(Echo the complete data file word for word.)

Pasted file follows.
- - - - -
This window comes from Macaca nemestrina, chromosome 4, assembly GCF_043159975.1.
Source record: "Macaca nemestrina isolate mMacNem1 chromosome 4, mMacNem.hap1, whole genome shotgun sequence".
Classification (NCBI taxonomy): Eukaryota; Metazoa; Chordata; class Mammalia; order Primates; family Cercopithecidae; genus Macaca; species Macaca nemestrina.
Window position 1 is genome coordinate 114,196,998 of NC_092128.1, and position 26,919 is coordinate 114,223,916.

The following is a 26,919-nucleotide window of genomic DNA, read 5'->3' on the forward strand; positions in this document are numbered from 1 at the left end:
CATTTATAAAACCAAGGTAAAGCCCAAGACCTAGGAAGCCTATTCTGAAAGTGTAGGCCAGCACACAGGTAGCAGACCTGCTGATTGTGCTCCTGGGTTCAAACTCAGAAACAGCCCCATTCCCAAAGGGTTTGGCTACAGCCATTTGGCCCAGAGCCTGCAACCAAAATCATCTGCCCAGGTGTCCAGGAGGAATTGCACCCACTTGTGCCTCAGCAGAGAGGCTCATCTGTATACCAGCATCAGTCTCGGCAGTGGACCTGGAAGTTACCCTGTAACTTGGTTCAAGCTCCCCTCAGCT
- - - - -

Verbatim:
This window comes from Macaca nemestrina, chromosome 4, assembly GCF_043159975.1.
Source record: "Macaca nemestrina isolate mMacNem1 chromosome 4, mMacNem.hap1, whole genome shotgun sequence".
Classification (NCBI taxonomy): Eukaryota; Metazoa; Chordata; class Mammalia; order Primates; family Cercopithecidae; genus Macaca; species Macaca nemestrina.
Window position 1 is genome coordinate 114,196,998 of NC_092128.1, and position 26,919 is coordinate 114,223,916.

The following is a 26,919-nucleotide window of genomic DNA, read 5'->3' on the forward strand; positions in this document are numbered from 1 at the left end:
CATTTATAAAACCAAGGTAAAGCCCAAGACCTAGGAAGCCTATTCTGAAAGTGTAGGCCAGCACACAGGTAGCAGACCTGCTGATTGTGCTCCTGGGTTCAAACTCAGAAACAGCCCCATTCCCAAAGGGTTTGGCTACAGCCATTTGGCCCAGAGCCTGCAACCAAAATCATCTGCCCAGGTGTCCAGGAGGAATTGCACCCACTTGTGCCTCAGCAGAGAGGCTCATCTGTATACCAGCATCAGTCTCGGCAGTGGACCTGGAAGTTACCCTGTAACTTGGTTCAAGCTCCCCTCAGCT